VANCOUVER (Reuters) - Foreign buyers have started inching back into the Vancouver housing market, more than a year after the province of British Columbia imposed a foreign buyer tax on real estate deals, according to government data released on Tuesday.
Foreign nationals were behind 5 percent of home purchases in Metro Vancouver in September, up from about 0.9 percent in August 2016, the month the 15 percent levy was enacted in response to offshore money flowing into the west coast city’s overheated housing market.
In the suburb of Richmond, home to Canada’s largest immigrant population, foreign buyers accounted for 10.8 percent of purchases in September, while in nearby Burnaby, foreign buyers were behind 9.6 percent of deals.
The numbers were still below those of July 2016, when more than 24 percent of home sales in both Burnaby and Richmond involved foreign nationals, as buyers scrambled to close to deals before the tax took effect.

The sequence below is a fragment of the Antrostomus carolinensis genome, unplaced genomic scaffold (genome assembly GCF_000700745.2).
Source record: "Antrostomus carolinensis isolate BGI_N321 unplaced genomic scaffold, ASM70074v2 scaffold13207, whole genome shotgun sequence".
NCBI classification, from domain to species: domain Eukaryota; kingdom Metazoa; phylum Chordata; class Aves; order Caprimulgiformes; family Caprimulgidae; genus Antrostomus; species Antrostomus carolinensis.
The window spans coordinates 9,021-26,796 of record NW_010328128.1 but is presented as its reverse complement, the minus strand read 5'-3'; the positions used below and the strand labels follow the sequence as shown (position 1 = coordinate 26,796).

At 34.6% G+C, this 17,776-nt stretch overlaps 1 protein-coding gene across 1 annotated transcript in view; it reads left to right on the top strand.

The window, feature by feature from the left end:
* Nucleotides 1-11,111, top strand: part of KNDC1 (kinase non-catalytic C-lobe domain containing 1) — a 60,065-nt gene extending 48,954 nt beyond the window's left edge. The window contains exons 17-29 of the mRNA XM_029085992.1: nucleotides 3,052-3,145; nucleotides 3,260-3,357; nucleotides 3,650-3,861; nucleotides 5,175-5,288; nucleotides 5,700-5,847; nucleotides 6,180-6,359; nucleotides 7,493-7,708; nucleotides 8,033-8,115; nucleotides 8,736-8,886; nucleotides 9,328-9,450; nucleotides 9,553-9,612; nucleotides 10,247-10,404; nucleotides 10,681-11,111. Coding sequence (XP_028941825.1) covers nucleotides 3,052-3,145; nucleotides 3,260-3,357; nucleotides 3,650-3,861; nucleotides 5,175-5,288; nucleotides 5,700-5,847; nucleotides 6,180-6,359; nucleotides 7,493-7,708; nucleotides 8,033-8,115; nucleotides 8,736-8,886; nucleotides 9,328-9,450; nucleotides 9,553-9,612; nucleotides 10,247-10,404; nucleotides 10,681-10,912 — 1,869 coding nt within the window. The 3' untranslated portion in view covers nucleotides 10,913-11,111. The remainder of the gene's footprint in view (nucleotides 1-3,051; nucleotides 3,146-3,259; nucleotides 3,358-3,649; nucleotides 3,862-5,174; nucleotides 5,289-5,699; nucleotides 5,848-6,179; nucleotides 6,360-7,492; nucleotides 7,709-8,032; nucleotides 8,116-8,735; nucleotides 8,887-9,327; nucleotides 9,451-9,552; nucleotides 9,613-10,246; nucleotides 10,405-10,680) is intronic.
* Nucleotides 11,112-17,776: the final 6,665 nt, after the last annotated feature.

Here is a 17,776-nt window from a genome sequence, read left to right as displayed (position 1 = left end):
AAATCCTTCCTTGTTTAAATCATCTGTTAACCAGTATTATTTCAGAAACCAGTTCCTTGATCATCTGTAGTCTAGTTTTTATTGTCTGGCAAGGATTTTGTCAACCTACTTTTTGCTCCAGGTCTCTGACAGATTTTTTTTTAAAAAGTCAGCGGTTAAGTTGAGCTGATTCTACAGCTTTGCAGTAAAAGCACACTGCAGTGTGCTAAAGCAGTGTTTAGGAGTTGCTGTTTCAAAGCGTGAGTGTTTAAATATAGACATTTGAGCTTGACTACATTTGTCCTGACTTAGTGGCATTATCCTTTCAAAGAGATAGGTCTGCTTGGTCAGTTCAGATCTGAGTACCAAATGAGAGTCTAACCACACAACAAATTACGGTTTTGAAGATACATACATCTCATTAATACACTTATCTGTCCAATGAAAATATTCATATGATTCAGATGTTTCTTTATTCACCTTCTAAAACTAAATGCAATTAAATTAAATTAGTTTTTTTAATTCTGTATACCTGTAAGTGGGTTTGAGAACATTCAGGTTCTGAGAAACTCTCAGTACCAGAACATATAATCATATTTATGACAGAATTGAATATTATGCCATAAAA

British Columbia’s New Democratic government inherited the foreign buyer tax from the previous Liberal government, and Finance Minister Carole James has been reviewing the levy as part of a new strategy on housing affordability.
“I’m concerned about the role of foreign speculation in B.C.’s housing market. ... All options are on the table as we look at the impact the tax has had on the housing market,” she said in a statement.
Sales of detached homes in the Vancouver area plunged sharply in the months after the foreign buyer tax was announced, with the market remaining tepid over the past year.
Condo sales, which are at a much lower price point than detached homes, rebounded more quickly and prices have jumped 21.7 percent in the past year.
Reporting by Julie Gordon; Editing by Peter Cooney